Dicrotic pulse after open heart surgery.
Pre- and postoperative echophonocardiograms (EPCGs) and preoperative hemodynamic data of 108 patients who underwent valve replacement were reviewed to establish the frequency and significance of a dicrotic pulse (DP) postoperatively. DP occurred almost exclusively in patients who underwent valve replacement for regurgitant lesions (20 of 28 with aortic regurgitation, nine of 25 with mitral regurgitation, and four of six with both aortic and mitral regurgitation). These patients were divided into dicrotic and nondicrotic groups. Preoperatively, the dicrotic group had significantly larger end-diastolic volumes (p < 0.01) and end-systolic volumes (p < 0.01) and significantly lower ejection fractions (p < 0.01). Echocardiographically, the dicrotic group had larger left ventricular dimensions, both systolic (p < 0.01) and diastolic (p < 0.05), reduced percentage fractional shortening of the left ventricular cavity (p < 0.01) and poor thickening properties of the left ventricular posterior wall (% delta Th-LVPW) (p < 0.01). Postoperatively the dicrotic group had a slightly larger end-diastolic dimension (p = NS) and markedly depressed % delta Th-LVPW (p < 0.001) compared with the nondicrotic group. On follow-up EPCG the persistence of a DP correlated with continued left ventricular dysfunction by echocardiographic and hemodynamic studies and an extremely poor clinical course. DP after valve replacement is therefore an important prognostic sign.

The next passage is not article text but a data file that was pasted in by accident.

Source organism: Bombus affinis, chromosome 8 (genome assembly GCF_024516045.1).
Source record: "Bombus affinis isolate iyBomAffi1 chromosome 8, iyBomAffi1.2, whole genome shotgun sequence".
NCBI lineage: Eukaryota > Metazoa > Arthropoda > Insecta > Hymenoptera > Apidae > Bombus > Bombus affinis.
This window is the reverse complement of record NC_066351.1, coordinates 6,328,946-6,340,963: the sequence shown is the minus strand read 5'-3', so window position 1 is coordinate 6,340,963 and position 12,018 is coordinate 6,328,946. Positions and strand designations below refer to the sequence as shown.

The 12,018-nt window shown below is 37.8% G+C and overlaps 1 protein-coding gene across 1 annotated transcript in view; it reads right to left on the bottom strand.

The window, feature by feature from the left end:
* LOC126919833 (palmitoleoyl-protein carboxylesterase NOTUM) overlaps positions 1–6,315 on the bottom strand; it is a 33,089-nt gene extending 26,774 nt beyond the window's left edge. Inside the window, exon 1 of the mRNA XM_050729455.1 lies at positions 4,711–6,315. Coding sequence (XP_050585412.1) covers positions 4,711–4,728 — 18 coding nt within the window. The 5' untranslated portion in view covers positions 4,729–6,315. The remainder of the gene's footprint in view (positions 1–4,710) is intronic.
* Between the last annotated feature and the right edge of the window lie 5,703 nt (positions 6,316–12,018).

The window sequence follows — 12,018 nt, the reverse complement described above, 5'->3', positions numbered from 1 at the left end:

- Copyright © 1980 by American Heart Association